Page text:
Go Back   DIY Chatroom Home Improvement Forum > Home Improvement > Electrical

CLICK HERE AND JOIN OUR COMMUNITY TODAY...IT'S FREE!

Reply
 
Thread Tools Search this Thread Display Modes
Old 06-14-2009, 09:59 AM   #1
Newbie
 
Join Date: Jun 2009
Posts: 1
Rewards Points: 10
Question

Two Quick NEC Code Questions


I tried searching for the answers but came up empty.

Assume 2008 version of NEC (if you know the 2005 was different please note that).

Question 1: (Circuit Breaker Labels)
In a newly built home, is the electrician required to label all breakers in the load center?

Question 2: (Junction Boxes)
Can the inside of a light fixture count as a junction box? For example, the visually appealing hollywood lights in a bathroom have a huge internal space for wiring. Can an electrician skip the junction box in the wall and just run the romex into the light fixture as long as the splices are done inside the light fixture and not the wall?


PS: God bless electricians. I work with state and federal regulations all day and the regulations look like Dr. Seuss compared to the NEC.

Nozler is offline   Reply With Quote
Old 06-14-2009, 10:05 AM   #2
Member
 
Join Date: Jan 2009
Location: South of Boston, MA
Posts: 17,248
Rewards Points: 2,000
Default

Two Quick NEC Code Questions


I'm not aware of any code which requires breakers to be labelled
That is usually a contract/purchase issue

A light fixture may be used as a junction box IF it is rated to be used as one

Scuba_Dave is offline   Reply With Quote
Old 06-14-2009, 10:09 AM   #3
Member
 
dSilanskas's Avatar
 
Join Date: Mar 2008
Location: Cape Cod, Massachusetts
Posts: 474
Rewards Points: 250
Default

Two Quick NEC Code Questions


Question 1. Yes the panel must be labled

Question 2. If the light says it can be used as a JB than yes you can.
dSilanskas is offline   Reply With Quote
Old 06-14-2009, 10:11 AM   #4
Member
 
Join Date: Jan 2009
Location: South of Boston, MA
Posts: 17,248
Rewards Points: 2,000
Default

Two Quick NEC Code Questions


Quote:
Originally Posted by dSilanskas View Post
Question 1. Yes the panel must be labled
Do you know the specific code requiring that?
Scuba_Dave is offline   Reply With Quote
Old 06-14-2009, 10:19 AM   #5
My License Ain't 4 Sale..
 
Join Date: Feb 2008
Location: Atlanta, Ga/Hamilton, Al
Posts: 1,813
Rewards Points: 1,000
Default

Two Quick NEC Code Questions


In the 2005 NEC, the Code article is 408.4 for labeling. As far as using the interior of a light for wiring space.... Well, I have done it. I have drilled a hole to accept a connector and popped an MC whip into a strip vanity light. I don't imagine the thing is listed for it, but I personally don't see a problem as long as a connector is used and the light has a back plate.
InPhase277 is offline   Reply With Quote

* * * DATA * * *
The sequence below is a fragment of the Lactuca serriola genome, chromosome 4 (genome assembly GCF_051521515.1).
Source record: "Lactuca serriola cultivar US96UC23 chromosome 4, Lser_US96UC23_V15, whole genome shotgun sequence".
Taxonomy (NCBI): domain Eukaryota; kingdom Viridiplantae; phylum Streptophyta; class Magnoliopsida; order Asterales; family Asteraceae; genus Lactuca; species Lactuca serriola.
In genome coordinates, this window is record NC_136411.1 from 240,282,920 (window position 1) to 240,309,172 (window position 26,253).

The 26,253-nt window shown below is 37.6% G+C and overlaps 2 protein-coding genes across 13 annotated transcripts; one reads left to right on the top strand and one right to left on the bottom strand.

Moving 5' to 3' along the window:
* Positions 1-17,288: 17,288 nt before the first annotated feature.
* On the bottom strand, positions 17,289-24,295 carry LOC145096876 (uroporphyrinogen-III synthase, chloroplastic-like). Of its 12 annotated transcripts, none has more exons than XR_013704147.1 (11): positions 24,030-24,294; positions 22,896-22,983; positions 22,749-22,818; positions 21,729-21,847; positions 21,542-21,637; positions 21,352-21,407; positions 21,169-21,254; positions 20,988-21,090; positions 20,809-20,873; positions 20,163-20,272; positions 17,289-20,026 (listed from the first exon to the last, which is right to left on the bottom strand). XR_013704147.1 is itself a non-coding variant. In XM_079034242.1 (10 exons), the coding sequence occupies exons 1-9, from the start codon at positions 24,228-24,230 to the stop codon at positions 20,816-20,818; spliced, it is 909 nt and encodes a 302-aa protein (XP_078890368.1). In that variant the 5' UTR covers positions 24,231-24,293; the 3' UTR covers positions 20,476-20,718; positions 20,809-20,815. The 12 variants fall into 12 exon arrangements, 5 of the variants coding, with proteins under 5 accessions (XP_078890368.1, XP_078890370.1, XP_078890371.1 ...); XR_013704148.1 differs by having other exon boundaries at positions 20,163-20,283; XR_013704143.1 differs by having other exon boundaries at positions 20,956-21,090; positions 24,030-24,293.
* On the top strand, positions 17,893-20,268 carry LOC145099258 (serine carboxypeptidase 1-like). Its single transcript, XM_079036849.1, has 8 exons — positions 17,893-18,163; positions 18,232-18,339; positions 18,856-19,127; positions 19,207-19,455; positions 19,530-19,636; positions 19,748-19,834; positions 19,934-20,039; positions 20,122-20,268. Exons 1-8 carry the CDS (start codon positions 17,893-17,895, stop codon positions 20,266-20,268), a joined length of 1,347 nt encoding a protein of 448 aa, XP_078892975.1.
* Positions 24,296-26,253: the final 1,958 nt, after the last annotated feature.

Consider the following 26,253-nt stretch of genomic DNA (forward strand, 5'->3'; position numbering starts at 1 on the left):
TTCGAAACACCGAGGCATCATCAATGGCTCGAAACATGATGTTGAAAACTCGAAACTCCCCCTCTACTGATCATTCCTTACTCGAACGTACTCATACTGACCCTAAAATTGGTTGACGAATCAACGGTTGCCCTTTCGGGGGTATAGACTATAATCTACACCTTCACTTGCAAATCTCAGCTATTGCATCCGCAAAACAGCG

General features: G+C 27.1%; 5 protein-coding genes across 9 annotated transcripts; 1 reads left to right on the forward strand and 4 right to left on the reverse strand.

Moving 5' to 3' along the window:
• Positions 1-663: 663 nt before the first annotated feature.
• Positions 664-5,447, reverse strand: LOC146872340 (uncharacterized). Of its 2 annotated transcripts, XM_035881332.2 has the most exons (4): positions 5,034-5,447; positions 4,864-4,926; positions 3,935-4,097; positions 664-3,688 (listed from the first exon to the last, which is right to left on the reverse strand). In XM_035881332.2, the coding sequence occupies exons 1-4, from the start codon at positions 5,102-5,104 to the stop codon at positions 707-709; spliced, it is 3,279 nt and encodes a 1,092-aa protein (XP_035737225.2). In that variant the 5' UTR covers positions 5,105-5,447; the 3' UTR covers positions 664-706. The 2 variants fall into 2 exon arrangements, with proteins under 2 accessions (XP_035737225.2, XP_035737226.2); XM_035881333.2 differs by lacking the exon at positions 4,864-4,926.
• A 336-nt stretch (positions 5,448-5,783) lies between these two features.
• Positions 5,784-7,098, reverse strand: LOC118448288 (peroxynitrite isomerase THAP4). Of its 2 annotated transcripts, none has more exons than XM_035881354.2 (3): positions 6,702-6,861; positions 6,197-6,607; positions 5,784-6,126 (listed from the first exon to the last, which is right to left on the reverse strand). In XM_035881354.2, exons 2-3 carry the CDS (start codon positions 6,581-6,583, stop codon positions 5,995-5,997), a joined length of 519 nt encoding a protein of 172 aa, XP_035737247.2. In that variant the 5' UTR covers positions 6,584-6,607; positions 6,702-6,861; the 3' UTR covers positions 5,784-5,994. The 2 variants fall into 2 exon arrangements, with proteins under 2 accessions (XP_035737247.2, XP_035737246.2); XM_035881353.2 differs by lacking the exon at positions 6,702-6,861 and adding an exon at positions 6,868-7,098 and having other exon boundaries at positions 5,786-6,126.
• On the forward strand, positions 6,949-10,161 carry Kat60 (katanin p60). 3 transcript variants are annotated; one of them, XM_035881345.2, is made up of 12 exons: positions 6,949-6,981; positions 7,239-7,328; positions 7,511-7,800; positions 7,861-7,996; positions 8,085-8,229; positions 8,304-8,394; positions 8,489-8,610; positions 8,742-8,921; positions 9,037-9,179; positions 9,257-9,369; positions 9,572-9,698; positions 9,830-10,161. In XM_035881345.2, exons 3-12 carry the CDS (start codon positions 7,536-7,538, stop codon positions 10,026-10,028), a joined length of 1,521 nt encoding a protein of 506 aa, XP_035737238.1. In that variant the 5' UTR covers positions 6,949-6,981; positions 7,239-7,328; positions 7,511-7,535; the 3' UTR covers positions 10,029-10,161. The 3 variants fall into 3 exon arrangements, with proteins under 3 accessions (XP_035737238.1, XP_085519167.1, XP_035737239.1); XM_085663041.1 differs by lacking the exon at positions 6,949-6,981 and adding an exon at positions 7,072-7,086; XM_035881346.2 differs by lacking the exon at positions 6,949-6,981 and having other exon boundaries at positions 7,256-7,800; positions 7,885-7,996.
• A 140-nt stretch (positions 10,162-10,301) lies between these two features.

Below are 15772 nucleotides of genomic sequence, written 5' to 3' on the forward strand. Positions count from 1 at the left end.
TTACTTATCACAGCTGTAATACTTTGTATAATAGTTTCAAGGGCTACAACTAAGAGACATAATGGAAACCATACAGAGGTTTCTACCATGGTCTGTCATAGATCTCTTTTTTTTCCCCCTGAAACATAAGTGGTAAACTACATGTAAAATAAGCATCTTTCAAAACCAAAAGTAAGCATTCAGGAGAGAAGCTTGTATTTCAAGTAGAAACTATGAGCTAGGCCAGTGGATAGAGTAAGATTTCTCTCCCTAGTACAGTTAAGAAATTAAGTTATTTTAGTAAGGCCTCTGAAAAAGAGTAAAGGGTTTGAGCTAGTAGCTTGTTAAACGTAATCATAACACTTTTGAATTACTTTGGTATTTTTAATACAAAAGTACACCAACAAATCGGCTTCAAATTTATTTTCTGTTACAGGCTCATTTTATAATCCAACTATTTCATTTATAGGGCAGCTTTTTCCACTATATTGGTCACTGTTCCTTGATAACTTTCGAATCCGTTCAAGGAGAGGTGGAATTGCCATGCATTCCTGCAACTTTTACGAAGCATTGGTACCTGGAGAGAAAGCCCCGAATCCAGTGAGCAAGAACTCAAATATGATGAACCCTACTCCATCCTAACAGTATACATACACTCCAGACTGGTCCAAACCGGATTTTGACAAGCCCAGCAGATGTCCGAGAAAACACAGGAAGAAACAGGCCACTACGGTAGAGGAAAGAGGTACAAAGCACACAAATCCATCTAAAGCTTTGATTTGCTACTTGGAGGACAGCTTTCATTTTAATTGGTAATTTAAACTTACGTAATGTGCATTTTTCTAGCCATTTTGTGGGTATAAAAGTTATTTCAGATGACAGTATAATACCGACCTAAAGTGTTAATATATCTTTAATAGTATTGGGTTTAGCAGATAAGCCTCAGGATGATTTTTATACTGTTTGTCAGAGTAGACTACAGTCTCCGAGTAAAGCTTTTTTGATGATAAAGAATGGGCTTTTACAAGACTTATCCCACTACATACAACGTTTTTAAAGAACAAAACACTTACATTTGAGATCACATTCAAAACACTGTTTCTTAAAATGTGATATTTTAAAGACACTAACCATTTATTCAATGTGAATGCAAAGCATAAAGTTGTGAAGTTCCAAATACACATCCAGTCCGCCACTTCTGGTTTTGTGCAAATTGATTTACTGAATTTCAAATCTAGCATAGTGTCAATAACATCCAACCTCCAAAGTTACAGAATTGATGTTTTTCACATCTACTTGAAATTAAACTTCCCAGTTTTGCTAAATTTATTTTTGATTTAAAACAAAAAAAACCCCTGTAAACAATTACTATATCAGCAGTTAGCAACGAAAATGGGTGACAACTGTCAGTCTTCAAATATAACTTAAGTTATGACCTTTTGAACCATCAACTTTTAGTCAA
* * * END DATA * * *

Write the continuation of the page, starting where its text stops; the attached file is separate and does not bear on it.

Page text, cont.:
Old 06-14-2009, 10:24 AM   #6
Member
 
Join Date: Jan 2009
Location: South of Boston, MA
Posts: 17,248
Rewards Points: 2,000
Default

Two Quick NEC Code Questions


Thanks!!

I just looked and its the same under 2008
Another thing my electrician did not do when my panel was replaced

I use an Excel Spreadsheet which is then attached to the wall beside the breaker panel. Once the house/addition are complete I'll fill in the panel door
Scuba_Dave is offline   Reply With Quote
Old 06-14-2009, 10:28 AM   #7
Electrical Contractor
 
wirenut1110's Avatar
 
Join Date: Apr 2008
Location: Chester, VA.
Posts: 1,049
Rewards Points: 500
Send a message via AIM to wirenut1110
Default

Two Quick NEC Code Questions


Just to add, 408.4 in the 08 code added some wording to include labeling "spares" and "no circuit shall be described in a manner that depends on transient conditions of occupancy"

I take this to mean something like "Recept Jim's room" or "new ceiling lights"
wirenut1110 is offline   Reply With Quote
Old 06-14-2009, 11:48 AM   #8
DIY'r
 
ScottR's Avatar
 
Join Date: Oct 2008
Location: Hicksville, NY (Yes, it's an actual town).
Posts: 520
Rewards Points: 500
Default

Two Quick NEC Code Questions


Quote:
Originally Posted by wirenut1110 View Post
I take this to mean something like "Recept Jim's room" or "new ceiling lights"
I like that rule. In the house I bought, the "Guest Bedroom" is now the den, and the "Office" is now the guest bedroom. Until I re-labeled the panel, that was confusing. They also called the "Living Room" the den.
ScottR is offline   Reply With Quote
Old 06-14-2009, 12:07 PM   #9
Member
 
Join Date: Jan 2009
Location: South of Boston, MA
Posts: 17,248
Rewards Points: 2,000
Default

Two Quick NEC Code Questions


Yeah, my last house had 3 bedrooms & they were labeled by the kids name
I label by "Front corner room" & indicate 1st or 2nd floor
Back corner room, Middle back room, Kitchen - pretty easy
Main front room, Sunroom, Dining room

That's why I like my spreadsheet, I can be very descriptive
It also includes guage of the wire & breaker size
Since I have an older house (50's) outlets are mixed up in different rooms